Superintendent tapped for fellowship


Shelton Jefferies


From Staff Reports

Tuesday, April 23, 2019

Nash-Rocky Mount Superintendent Shelton Jefferies is one of 19 educators to be selected to join the newest cohort of Broad Academy fellows.

The Broad Academy, which describes itself as the nation’s most prominent professional-development program for current and aspiring urban school-system officials, offers a two-year program operated by The Broad Center. This organization supports proven leaders who are deeply focused on excellence and equity for every student and family they serve, according to a press release. 

This more recent cohort is comprised of aspiring urban and state superintendents as well as leaders already running high-performing public-school systems as they work to grow their organizations’ effectiveness and increase their impact.

“Dr. Shelton Jefferies believes that education is a vehicle for empowerment. As the superintendent of Nash-Rocky Mount Public Schools, he passionately advocates for both equity and excellence in all district initiatives. At Nash-Rocky Mount Public Schools, he focused on broadening integrated student supports to help schools identify risk factors early and implement appropriate interventions to address chronic absenteeism. Dr. Jefferies is best known for redesigning traditional settings such as CITI High School, the Center for Industry, Technology and Innovation, which focuses on providing industry certifications or an associate degree in Automotive Systems Technology,” the Broad Academy website states.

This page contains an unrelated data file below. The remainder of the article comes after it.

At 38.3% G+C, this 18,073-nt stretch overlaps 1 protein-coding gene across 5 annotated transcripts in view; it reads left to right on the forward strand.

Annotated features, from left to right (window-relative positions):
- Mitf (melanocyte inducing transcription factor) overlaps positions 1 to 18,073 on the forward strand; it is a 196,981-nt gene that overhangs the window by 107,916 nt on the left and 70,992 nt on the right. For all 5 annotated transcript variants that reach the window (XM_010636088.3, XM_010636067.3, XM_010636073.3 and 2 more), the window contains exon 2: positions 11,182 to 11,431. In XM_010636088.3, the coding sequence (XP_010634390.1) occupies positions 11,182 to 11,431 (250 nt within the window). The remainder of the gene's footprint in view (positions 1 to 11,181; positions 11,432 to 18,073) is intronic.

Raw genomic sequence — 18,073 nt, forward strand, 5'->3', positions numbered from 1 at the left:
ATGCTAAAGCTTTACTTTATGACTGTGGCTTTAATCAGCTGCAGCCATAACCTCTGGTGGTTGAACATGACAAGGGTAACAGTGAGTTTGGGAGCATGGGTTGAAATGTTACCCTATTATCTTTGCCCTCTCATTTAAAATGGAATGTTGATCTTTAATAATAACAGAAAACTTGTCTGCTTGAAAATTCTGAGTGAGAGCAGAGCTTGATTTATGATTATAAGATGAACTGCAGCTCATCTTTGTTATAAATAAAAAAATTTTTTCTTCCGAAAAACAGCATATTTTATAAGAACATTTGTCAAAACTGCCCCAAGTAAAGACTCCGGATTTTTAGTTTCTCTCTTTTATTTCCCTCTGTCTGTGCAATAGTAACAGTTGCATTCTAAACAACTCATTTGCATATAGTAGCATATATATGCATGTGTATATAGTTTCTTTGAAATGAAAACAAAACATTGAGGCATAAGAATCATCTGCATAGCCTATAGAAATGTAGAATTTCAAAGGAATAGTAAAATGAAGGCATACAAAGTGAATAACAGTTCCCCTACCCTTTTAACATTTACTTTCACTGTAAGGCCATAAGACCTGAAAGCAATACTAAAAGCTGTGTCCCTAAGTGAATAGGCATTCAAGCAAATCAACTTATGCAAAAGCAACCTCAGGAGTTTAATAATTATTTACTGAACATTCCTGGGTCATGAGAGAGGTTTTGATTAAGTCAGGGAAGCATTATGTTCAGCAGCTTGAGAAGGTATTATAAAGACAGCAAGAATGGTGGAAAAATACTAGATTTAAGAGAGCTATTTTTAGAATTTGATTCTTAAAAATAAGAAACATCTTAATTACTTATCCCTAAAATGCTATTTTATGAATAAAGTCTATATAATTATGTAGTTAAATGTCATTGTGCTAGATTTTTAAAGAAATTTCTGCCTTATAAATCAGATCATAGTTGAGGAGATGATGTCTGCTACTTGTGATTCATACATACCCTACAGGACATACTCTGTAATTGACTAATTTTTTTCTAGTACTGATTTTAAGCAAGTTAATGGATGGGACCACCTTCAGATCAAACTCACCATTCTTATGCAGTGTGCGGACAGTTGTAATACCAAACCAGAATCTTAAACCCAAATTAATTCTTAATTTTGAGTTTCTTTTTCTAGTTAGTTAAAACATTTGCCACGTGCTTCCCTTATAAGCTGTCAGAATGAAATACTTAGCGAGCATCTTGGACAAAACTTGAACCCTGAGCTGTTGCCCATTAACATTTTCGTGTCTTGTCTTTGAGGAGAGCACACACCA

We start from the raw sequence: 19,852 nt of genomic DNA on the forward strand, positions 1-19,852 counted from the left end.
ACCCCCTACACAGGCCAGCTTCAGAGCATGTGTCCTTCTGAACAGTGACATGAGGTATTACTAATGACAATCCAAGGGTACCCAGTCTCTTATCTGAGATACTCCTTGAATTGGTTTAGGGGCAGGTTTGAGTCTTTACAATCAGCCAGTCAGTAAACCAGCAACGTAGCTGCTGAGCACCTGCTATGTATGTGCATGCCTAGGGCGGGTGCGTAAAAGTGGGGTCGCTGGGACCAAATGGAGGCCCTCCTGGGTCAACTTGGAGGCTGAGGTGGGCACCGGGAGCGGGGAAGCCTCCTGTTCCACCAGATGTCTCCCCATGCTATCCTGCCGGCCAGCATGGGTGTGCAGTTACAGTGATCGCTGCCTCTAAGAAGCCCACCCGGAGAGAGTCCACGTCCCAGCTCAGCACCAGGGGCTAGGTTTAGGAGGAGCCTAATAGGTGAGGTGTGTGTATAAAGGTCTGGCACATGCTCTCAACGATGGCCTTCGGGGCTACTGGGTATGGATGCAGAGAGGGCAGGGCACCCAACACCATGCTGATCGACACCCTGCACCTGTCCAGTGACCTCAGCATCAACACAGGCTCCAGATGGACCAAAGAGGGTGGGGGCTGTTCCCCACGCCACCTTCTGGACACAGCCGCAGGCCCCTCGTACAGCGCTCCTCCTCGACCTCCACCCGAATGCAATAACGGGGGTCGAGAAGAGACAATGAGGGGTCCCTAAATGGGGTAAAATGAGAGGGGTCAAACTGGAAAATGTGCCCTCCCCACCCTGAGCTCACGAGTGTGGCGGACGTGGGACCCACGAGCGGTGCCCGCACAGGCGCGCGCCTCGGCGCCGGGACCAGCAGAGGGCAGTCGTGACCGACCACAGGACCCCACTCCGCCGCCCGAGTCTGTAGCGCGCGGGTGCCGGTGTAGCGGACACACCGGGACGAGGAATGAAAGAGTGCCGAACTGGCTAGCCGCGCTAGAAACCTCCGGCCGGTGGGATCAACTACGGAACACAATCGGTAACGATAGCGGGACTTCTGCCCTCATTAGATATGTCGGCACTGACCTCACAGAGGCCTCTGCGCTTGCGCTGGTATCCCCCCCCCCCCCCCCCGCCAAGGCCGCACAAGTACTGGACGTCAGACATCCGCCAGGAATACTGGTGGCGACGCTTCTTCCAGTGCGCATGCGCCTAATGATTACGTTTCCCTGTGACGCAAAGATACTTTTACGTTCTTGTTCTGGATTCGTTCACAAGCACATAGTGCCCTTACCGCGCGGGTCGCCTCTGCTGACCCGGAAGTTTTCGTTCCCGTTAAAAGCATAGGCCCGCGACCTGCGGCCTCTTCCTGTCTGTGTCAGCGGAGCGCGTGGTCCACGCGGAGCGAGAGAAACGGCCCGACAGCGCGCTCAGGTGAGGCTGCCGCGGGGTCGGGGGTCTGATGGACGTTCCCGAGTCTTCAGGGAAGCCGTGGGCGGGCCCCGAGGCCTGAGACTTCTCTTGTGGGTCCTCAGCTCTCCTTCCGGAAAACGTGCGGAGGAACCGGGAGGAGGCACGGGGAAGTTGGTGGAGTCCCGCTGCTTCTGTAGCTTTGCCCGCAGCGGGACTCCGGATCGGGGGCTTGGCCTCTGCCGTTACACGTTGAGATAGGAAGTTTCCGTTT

Hoa Truong, managing director of The Broad Academy, said fellows are chosen primarily for their commitment to educational equity.

“The Broad Academy fellows were selected based on many factors, one of the most important being the progress they have made in advancing educational equity for the students they serve.” Truong said in the press release. “Through the program, we hope to inspire our fellows to do more than what they previously thought was possible to further that progress, because we believe that it is not possible to achieve educational excellence without equity.”

Throughout its 17 years, The Broad Academy has developed a diverse network of alumni working toward the day that every student graduates ready for college, careers and life. While nearly half of all academy fellows are women and over half identify as people of color, the academy continues to work toward building a network of leaders that better represents the students and families they serve.

This year’s cohort is 58 percent female and 74 percent people of color. The network includes 154 leaders who have served as superintendents or chief executives of local and state school systems; 74 are currently serving in these leadership roles, the release said.